The key responsibility of school governing bodies should be to ensure that the student is the central focus of the organisational system as a whole, and to build the capacity of the school to manage its own affairs and to express the nature and needs of its local community within the framework of Government policy.

A distinguishing feature of public schools is that they are fully and publicly accountable for all aspects of their operation. Their answerability works in two directions. Each public school is responsible to the wider public through the Government for the exercise of its responsibilities. It is also accountable to its local community of users (through the school governing body) for the learning program it delivers and the outcomes that are achieved.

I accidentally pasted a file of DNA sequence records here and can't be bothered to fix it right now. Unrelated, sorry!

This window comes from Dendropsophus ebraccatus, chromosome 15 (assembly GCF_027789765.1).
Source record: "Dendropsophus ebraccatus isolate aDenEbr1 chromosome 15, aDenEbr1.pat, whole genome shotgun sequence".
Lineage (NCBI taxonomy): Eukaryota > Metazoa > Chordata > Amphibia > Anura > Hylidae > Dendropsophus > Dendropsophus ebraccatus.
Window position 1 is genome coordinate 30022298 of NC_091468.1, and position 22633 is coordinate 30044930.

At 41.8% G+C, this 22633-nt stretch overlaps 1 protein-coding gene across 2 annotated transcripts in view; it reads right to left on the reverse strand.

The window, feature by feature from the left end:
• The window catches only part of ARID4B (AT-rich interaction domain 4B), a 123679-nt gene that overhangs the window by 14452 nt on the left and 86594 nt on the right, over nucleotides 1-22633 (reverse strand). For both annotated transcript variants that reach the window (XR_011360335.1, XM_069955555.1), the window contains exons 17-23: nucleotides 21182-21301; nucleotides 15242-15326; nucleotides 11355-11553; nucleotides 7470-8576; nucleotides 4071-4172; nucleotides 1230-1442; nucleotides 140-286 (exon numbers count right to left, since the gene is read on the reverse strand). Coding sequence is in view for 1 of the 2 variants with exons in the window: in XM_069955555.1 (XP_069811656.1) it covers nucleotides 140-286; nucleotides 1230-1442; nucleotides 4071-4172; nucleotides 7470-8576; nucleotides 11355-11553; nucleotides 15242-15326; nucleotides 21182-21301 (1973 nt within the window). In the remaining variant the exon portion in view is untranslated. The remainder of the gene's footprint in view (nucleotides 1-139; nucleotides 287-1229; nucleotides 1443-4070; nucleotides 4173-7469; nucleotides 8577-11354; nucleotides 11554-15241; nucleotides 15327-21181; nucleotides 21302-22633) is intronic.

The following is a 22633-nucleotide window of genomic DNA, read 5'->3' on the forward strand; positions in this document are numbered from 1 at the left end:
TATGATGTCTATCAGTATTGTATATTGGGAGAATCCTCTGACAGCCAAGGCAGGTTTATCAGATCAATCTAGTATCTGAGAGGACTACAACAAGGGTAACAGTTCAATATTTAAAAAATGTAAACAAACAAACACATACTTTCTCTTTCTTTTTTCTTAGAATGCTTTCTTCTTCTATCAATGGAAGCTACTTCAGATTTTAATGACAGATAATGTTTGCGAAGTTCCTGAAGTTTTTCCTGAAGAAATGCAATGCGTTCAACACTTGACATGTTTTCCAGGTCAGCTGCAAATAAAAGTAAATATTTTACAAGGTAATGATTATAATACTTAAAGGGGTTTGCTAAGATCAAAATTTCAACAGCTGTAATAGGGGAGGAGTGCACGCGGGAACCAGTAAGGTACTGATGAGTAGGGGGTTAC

Through local governance there is significant potential for school governing bodies to:

  • support the establishment of conditions within and beyond the school that are conducive to student learning and achievement;
  • encourage student participation in the life of the school and the decisions that affect them, as well as advocate for the participation by parents and other community members in the work of the school;
  • develop ways in which all members of the school community can be consulted about future directions for the school;
  • defend and advocate for the educational interests and entitlements of the school and its students; and
  • support and advise the principal on connecting more effectively to the community and other relevant organisations.